“You have two kinds of people that support Bernie Sanders. Those who align and agree with him ideologically, and those that say 'anyone but Hilary,'” Chisholm said. “Certainly folks who care a lot about Sanders and agree with him ideologically will continue to support him, but those that are just reacting negatively to Hilary Clinton may support Biden.”

Horvick said that an entrance from Biden would surely attract those who dislike Clinton. However, he did not believe this would strip Sanders of his support.

“I think the anti-Hilary crowd exists, and I think if Biden enters the race, some of her detractors supporting Biden instead of Sanders is a probable outcome, but I don't think that will hurt Sanders too much,” he said.

He cautioned, however, that Sanders has had strong shows of support from Oregon voters in the past.

“That many people are not going to pack the Moda Center because they dislike somebody,” he said.  “His message..has resonated with people. If it was just people looking for anyone but Hilary, I think Martin O'Malley would be doing better.”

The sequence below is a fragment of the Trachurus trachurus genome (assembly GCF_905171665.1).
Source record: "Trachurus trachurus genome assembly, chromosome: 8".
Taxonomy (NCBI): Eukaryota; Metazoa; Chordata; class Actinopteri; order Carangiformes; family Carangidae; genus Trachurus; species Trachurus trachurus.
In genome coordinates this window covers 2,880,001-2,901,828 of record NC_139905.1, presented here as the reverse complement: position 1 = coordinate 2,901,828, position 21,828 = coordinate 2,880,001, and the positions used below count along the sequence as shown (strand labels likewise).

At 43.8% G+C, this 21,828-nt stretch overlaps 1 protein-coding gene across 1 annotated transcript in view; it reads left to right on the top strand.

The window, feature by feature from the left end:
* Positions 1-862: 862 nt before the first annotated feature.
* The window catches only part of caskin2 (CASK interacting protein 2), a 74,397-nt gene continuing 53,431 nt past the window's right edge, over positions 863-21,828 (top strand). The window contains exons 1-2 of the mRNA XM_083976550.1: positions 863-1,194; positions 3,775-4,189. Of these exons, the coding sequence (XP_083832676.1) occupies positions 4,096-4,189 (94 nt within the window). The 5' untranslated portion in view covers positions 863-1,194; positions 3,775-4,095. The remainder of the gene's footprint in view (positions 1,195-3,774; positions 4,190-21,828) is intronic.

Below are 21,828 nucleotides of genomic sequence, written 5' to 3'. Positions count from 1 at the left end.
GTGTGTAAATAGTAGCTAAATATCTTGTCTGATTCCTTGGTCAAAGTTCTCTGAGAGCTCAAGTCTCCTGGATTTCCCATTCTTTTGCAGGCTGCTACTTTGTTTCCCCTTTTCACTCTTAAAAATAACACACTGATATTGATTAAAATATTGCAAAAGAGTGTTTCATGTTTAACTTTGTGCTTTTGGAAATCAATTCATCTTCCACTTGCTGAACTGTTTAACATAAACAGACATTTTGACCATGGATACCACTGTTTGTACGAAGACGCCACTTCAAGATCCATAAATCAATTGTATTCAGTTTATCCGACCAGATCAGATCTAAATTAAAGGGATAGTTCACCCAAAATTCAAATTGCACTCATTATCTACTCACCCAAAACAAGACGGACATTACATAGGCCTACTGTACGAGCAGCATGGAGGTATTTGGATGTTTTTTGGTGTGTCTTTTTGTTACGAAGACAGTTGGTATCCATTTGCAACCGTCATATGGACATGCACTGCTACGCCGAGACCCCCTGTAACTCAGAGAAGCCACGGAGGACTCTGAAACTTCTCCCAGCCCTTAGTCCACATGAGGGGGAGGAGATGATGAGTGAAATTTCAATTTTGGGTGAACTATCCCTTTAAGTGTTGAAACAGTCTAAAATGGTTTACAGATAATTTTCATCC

Elizabeth Warren

The Warren Factor

Also helping Biden topple Sanders' support could be an endorsement or partnership with Massachusetts Senator Elizabeth Warren.

Warren has been a darling of progressives and far-left voters for the past few years, and her support could provide candidates with a large, and energetic, side of the party.

Chisholm said she could even give Biden a lift with those that prefer Sanders' more staunch liberalism to his and Clinton's more more centered views.

“I think that whomever Warren decides to endorse, it will absolutely change the race,” he said. “It would be a huge boost for Biden to have Warren on his side.”

Sanders, meanwhile, may not get the same boost. While the endorsement of a well-respected senator would give him a “huge credibility boost,” according to Chisholm, he is popular with many of the Warren faithful and has already felt the results of their support.

 

Related Slideshow: Bernie Sanders Rallies in Portland

The Bernie Sanders rally at the Moda Center in Portland drew the largest crowd its campaign has seen yet.  Upwards of 28,000 people showed up to the event with many being turned away and watching his speech on a screen in the spillover section.

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Sanders supporter Shelley Withee said that "he stands for everything the people really stand for.”

Photo credit: Hilary Devaney